Most side effects COVID-19 vaccines are mild. These include a low-grade fever, a sore arm, and fatigue, and usually go away after one or three days.

Rare side effects such as blood clots have occurred reported Johnson and Johnson vaccine. The likelihood of this side effect is low. Risks of blood clots as a result COVID-19 the infection is 8 to 10 times the risks associated with the vaccine. Physicians are aware of this concern and are trained to identify and treat the condition quickly.

Recent Healthline article -Medically verified and fact-verified website-compared to the benefits and risks of vaccination with contracts COVID-19 . Lung damage is a complication COVID-19 while muscle fatigue may be a side effect of the vaccine. This risk-benefit decision is up to the individual, but vaccinations have been made certified be safe.

Myth 4: Vaccines have a microchip that tracks and controls the individual

This conspiracy theory has been spread by vaxx opponents who believe that American business magnate, investor and benefactor Bill Gates is planting microchips to monitor human movement using the vaccine as a method of distribution. This is true and has been clarified Gates in the media.

This myth was brought to light when a video was distributed on Facebook alleging false claims about an optional microchip on a syringe label. COVID-19 vaccine. The purpose of this microchip is to confirm that the injectable and vaccine are not counterfeit or out of date. It also confirms whether the injection has been used.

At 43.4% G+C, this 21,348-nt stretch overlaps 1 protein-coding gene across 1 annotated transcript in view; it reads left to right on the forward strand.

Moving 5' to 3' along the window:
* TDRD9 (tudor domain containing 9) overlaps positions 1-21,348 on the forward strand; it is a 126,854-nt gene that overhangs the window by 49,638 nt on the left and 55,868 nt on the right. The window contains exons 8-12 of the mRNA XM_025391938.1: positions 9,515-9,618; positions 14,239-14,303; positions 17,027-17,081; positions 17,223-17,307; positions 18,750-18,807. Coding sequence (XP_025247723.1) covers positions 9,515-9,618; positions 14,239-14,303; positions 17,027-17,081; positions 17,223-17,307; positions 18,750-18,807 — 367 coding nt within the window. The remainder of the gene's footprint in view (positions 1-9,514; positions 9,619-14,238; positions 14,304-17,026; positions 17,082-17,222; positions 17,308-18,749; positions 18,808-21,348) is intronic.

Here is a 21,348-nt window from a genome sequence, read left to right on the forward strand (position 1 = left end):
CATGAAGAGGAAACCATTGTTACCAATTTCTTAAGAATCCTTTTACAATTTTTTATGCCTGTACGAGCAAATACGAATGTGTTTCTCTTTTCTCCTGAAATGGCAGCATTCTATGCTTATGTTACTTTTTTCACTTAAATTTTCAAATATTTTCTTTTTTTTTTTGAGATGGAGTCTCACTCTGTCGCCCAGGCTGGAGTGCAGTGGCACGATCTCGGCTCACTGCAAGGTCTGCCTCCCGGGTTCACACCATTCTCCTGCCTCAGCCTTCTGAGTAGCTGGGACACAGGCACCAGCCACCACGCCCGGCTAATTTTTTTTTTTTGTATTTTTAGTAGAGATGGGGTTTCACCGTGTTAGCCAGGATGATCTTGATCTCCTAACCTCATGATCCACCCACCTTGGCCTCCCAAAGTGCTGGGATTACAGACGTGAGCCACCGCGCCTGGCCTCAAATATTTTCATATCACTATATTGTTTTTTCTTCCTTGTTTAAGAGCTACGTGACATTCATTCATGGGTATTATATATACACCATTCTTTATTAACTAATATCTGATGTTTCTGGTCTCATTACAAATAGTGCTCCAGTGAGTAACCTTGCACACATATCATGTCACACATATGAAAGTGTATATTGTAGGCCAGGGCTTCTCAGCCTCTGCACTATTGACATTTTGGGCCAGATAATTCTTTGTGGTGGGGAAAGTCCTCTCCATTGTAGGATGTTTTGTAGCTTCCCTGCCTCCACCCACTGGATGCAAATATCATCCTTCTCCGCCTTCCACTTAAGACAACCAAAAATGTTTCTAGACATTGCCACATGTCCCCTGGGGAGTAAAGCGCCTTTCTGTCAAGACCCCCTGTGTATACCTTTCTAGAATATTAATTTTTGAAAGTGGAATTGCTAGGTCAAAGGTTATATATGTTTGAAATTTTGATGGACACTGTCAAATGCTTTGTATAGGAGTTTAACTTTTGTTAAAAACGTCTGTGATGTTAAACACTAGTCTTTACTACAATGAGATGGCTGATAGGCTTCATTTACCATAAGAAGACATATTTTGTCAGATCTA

People commenting on the video seemed to misinterpret the technique as an injection. However, the microchip is part of the syringe label and no injection the substance itself.

Myth 5: COVID-19 there was a rush in developing the vaccine, so it may not be effective

The vaccine was developed very quickly. This was possible because vaccine technology had been developed for many years. Once the genetic data for SARS-CoV-2 have been identified, the process can begin quickly. There were enough of them resources to fund research and social media facilitated the recruitment of participants for clinical trials. Because SARS-CoV-2 is contagious, it was easy to tell if there is a vaccine work or not.

Myth 6: COVID-19 the vaccine may change DNA

The Ambassador RNA vaccine (Pfizer) and the viral vector vaccine (Johnson and Johnson) will get your body to develop protection, so your body will be ready to fight the virus once you are infected with SARS-CoV-2. DNA is located in the nucleus of the cells and the vaccine material does not enter the nucleus. That’s right does not change DNA.

Social media plays a huge role in spreading myths and conspiracy theories. Before you share information, make sure it comes from a a scientific and reputable source.Vaccine Hesitation Responses to Six COVID19 Vaccine Myths to Relieve Your Fears

Neelaveni Padayachee, Chief Lecturer, Department of Pharmacy and Pharmacology, University of Witwatersrand and Varsha Bangalee, Senior Lecturer, Pharmaceutical Sciences, KwaZulu-Natal University

This article has been republished Discourse Under a Creative Commons license. Read original article.